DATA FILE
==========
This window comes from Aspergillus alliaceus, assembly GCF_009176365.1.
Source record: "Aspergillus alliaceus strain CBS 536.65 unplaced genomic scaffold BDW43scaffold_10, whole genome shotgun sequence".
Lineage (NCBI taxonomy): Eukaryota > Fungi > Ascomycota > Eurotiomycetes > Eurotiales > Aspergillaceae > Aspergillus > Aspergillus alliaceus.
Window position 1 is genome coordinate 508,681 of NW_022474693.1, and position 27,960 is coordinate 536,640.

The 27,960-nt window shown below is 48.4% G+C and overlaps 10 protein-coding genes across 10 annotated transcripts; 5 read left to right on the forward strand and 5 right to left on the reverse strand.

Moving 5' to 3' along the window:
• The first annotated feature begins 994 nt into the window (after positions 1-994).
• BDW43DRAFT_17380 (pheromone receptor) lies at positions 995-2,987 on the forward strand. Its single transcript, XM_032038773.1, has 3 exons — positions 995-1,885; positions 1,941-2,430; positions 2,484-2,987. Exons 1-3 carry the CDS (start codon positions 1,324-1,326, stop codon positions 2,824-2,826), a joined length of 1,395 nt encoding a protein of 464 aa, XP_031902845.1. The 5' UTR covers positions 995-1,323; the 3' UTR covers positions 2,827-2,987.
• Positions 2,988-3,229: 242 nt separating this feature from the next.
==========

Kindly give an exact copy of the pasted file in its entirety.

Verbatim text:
This window comes from Aspergillus alliaceus, assembly GCF_009176365.1.
Source record: "Aspergillus alliaceus strain CBS 536.65 unplaced genomic scaffold BDW43scaffold_10, whole genome shotgun sequence".
Lineage (NCBI taxonomy): Eukaryota > Fungi > Ascomycota > Eurotiomycetes > Eurotiales > Aspergillaceae > Aspergillus > Aspergillus alliaceus.
Window position 1 is genome coordinate 508,681 of NW_022474693.1, and position 27,960 is coordinate 536,640.

The 27,960-nt window shown below is 48.4% G+C and overlaps 10 protein-coding genes across 10 annotated transcripts; 5 read left to right on the forward strand and 5 right to left on the reverse strand.

Moving 5' to 3' along the window:
• The first annotated feature begins 994 nt into the window (after positions 1-994).
• BDW43DRAFT_17380 (pheromone receptor) lies at positions 995-2,987 on the forward strand. Its single transcript, XM_032038773.1, has 3 exons — positions 995-1,885; positions 1,941-2,430; positions 2,484-2,987. Exons 1-3 carry the CDS (start codon positions 1,324-1,326, stop codon positions 2,824-2,826), a joined length of 1,395 nt encoding a protein of 464 aa, XP_031902845.1. The 5' UTR covers positions 995-1,323; the 3' UTR covers positions 2,827-2,987.
• Positions 2,988-3,229: 242 nt separating this feature from the next.